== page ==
The four major parties in Parliament, ERC, Junts, PSC and En Comú Podem, reached an agreement this week to pass a law on the use and learning of official languages in education. There were five days, from Thursday 19, of intense negotiations to find an equivalent to the terms "vehicular" or "learning", with which to reflect that Spanish is not only a subject, but also a language of use and with which content is broadcast in schools.
16 different versions of the wording of the rule were crossed, dozens of calls and messages in a WhatsApp group created for the occasion, and fifteen politicians intervened, who held a dozen meetings and consulted jurists and experts in language policy. On paper, expressions were searched in the dictionary to clarify the role of Spanish, among which emerged "language of use", "of educational use", "curricular language", "of learning", "normally used", and others.
All precipitated by the order given by the Superior Court of Justice of Catalonia (TSJC) on Monday, May 9, forcing to comply with 25% of Castilian in the classrooms.
In none of the 16 versions through which the text of the new law passed was it ever stated that Spanish was the vehicular language of Catalan education. Although the process "was loaded with nuances", especially at the end, the Socialists agreed that Catalan should be the "center of gravity" but they also wanted to give Spanish a certain vehicular character. Junts rejected it outright and stressed the need to avoid percentages such as the 25% set by the TSJC in the sentences with which it has been resolving linguistic disputes in the classroom.
“It is not true that we have only made a game of synonyms”, they allege from Junts, highlighting that the virtue of the pact is that neither they nor the socialists achieve their maximum claims: “We have not been able to say clearly in the law that we reject the linguistic quotas set by the TSJC because the socialists have not wanted to, but the socialists have not been able to find a consensus to reflect the vehicularity of Castilian either”. Thus the new consensus was forged.
The negotiation had moments of crisis, especially last Monday, 24 hours before it was signed, and the same Tuesday that it was announced, when first thing in the morning the leader of the PSC, Salvador Illa, poured a jug of cold water on the last proposal that arrived at his table.
Illa himself, the still general secretary of Junts, Jordi Sànchez, and Albert Batet, president of the post-convergence group, also played an important role in the unblocking. After a meeting of the socialist leader with this parliamentarian on Tuesday morning and another later with President Pere Aragonès at the Palau de la Generalitat, the pact was settled.
Five days of intense negotiations focused on semantics came to an end. It was the socialists who on Thursday 19 proposed limiting the role of Spanish with the expression "curricular use", with which the teaching and use of this language was delimited to the activities of the classroom. However, the postconvergents did not accept it. They considered it too “strict” because “other directed educational activities” were left out, such as those that take place in canteens or after-school activities.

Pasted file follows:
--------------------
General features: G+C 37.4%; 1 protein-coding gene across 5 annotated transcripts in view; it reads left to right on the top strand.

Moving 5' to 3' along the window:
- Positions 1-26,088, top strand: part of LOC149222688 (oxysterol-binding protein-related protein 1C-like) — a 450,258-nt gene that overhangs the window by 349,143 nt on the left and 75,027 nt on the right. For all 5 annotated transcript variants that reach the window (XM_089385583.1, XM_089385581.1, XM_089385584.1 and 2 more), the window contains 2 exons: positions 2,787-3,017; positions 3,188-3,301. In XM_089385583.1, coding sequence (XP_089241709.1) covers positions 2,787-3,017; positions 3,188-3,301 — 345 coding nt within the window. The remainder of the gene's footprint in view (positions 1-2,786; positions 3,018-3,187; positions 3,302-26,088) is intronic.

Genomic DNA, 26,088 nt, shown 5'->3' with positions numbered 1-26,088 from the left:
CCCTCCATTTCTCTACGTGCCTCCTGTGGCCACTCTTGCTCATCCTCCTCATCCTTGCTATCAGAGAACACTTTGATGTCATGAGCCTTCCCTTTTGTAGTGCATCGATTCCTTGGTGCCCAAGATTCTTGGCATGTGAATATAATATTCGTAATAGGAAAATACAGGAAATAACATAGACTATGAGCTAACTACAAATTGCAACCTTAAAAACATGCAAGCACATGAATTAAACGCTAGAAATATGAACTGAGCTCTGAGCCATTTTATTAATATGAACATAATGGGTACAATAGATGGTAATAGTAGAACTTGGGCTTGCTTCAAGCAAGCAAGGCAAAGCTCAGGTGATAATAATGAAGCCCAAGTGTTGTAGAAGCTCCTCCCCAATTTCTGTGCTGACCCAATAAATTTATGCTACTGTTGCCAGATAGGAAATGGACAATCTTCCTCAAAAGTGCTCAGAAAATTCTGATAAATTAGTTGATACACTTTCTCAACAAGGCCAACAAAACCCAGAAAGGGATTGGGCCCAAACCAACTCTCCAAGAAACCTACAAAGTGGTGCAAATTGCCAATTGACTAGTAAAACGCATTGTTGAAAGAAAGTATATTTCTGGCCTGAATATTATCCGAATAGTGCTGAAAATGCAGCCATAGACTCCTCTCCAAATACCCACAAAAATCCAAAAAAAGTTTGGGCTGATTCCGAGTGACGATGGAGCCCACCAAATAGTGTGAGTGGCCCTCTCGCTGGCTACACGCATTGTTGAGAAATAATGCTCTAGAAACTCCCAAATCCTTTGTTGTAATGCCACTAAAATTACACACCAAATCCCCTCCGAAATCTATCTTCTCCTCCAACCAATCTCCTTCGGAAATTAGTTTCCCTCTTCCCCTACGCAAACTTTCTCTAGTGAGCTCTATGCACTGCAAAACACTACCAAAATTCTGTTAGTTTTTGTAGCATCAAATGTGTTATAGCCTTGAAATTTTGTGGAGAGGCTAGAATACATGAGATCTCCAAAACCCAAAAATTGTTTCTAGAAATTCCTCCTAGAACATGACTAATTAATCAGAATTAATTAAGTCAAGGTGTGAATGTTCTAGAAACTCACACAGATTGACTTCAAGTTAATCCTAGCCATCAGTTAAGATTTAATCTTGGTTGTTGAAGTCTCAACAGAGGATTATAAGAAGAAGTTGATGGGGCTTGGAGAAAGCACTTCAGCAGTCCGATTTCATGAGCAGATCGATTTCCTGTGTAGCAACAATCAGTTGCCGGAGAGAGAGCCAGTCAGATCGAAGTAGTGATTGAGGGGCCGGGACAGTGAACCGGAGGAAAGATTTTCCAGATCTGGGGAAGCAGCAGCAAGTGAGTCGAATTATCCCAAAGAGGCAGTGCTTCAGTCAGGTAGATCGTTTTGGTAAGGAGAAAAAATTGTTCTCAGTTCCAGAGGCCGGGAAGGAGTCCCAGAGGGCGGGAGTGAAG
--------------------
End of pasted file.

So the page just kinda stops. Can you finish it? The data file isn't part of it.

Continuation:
Both Junts and PSC "we were clear that it could not be interpreted as intervening in the freedom of language that should be given in the courtyard, in the toilet or in the corridors of the centers". That "could be used in Madrid to say that that was precisely what we were doing," point out the postconvergents. So Jordi Sànchez proposed the term "educational use" for Spanish on Friday the 20th. But the socialists saw it as too ambiguous. "We needed more clarity," they say in the PSC.
With a version of the law that stated "the teaching and educational use of Spanish and Catalan must have an adequate presence", it was discussed by phone over the weekend. And on Monday, 24 hours before the agreement was closed, the PSC made it known that this version was not acceptable because it could be interpreted that the right of students to use languages in non-teaching areas (the patio or the corridors) was being regulated.
The commons assure that that day Junts even raised the possibility of making the PSC fall out of the pact and close it with them and ERC, but those of Jéssica Albiach refused. Morados and Republicans agree on the effort involved in dealing with Junts. "It has been hell and wears a lot, but it was not convenient for them to stay out," they state in ERC. Neither did the Republicans want to do without the PSC, without which a minimum consensus was unfeasible, nor were the Socialists willing to miss out on a new opportunity to break the blocks established by the procés.
On Tuesday, the simple solution of combining the two proposals was reached: from the PSC, on “curricular use”, and from the postconvergents, on “educational use”.
The law, which still has to be approved by Parliament, will guarantee "the teaching and curricular and educational use of Catalan and Spanish." With it, the socialists interpret that Spanish is also the language of learning in Catalonia, "something that was not included in any law", and Junts believes that he has put an end to "judicial interference". “We have saved the country, cohesion”, values an ERC deputy. So it will be, waiting for the TSJC.